By Adam Challis, UK and EMEA Head of Residential Research, JLL
It is often cited that what happens in Central London ripples out through this city to the shires and countryside beyond. I have always found this analysis a bit too simplistic, but it does seem to hold weight among a few of today’s commentators.
These days Londoners seemingly hate it when its doing well, but hate it again when its doing nothing. The former of course means that prices are growing, undermining affordability and stretching already stretched budgets, especially for first-time buyers and renters. In contrast, price falls may be a signal of underlying economic weakness and for owner-occupiers, a challenge to pension planning.
I recall a conversation with a journalist a couple of years ago, who noted that he had to shift 'positive' news coverage of improving values as the growing share of voice from priced-out renters howled at the insensitivity to their plight.
Well, as it is said, 'there's good news, and there's bad news'. I guess it’s a matter of perspective.
The news is this. The Central London market is back. Well, not quite - but at the same time I don't know that it ever really left. Clearly the top end of Prime London has adjusted down to the tune of nearly 15% and a few developers exposed a bit further down the foodchain also have been quietly unloading stock at more favourable prices than planned.
It's not that incentive activity has stopped, it’s that there are signs of improving demand which has made it less important. Clients are pushing values again, and their clients are buying. The signs of life-as-normal are becoming more common.
And our numbers have begun to bear this out. Central London new build prices are up 0.1% over H1 2017, with volumes up 17% compared with H2 2016. Hardly figures to get too excited about, but when placed in context with -4.1% and -17% a year ago, you might say that someone has reached back and is about to fling a pebble into the middle of that pond. Cue that ripple, we hope.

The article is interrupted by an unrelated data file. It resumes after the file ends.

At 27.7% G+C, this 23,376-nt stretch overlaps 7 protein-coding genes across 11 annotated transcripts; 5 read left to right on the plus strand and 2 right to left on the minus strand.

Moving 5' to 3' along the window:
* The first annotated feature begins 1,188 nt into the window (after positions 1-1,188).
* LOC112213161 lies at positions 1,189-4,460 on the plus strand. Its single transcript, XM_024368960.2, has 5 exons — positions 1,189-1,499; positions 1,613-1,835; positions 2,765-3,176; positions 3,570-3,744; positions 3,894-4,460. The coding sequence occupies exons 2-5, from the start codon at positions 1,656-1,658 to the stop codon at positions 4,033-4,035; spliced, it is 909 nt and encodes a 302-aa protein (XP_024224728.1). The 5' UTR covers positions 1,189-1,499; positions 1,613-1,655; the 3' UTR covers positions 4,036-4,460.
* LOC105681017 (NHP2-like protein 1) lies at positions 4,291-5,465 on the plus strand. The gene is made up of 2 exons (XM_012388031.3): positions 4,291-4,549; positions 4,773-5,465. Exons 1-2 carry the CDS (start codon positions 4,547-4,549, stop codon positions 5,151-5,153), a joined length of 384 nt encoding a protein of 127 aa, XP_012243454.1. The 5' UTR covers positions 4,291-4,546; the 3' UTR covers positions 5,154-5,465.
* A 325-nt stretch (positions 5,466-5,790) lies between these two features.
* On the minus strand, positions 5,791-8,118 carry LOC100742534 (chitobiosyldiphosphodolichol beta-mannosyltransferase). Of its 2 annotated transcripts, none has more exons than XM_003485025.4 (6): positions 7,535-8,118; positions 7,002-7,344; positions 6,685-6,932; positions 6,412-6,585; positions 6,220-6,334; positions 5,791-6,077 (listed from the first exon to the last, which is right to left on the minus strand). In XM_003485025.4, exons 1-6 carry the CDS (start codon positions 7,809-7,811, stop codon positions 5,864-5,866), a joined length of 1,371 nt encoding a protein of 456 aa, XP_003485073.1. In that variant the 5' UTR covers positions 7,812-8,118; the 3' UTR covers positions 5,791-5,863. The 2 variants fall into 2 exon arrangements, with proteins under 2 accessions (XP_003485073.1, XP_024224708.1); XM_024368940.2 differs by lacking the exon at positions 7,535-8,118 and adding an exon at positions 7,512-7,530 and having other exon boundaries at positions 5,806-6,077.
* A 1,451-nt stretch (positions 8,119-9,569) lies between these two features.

I say 'we hope' because the need to enable higher supply volumes is unabated. Figures there aren't quite so good.
New starts are up by 3% in H1 2017 compared with H2 2016, but down 19% on H2 2015. The pipeline is flattered by several tall buildings that got going before the market softened and the wave of activity behind them is looking a bit less full.
This is pretty important because it comes just as the Mayor has launched his new Housing Strategy for London. There's lots of good and well-meaning stuff in there and bears the broad strokes of Government's housing White Paper. More players, more innovation, more modular. Oh - and a lot more affordable housing. Mustn't forget that bit.
50% affordable housing ambitions are pretty steamy. However Sadiq Khan is well within rights to say 'I warned you'. He won largely on a 'housing for the many' ticket and while he has been hard-hat-ing and hi-viz-ing his way around live schemes, he has never softened on this ambition.
Most developers have been running appraisals that, at least initially, work back from 35% affordable. But 50%? Don't think so. The land market impact may well push development activity backwards, just as momentum seems to be swinging back in favour of the sector.
This would not be good news. Not good for anyone.
So, signs of life in Central London. Its weakness has been largely a political creation. Let's hope that political intervention doesn't become its downfall before we get going again.
Adam Challis, head of residential research at JLL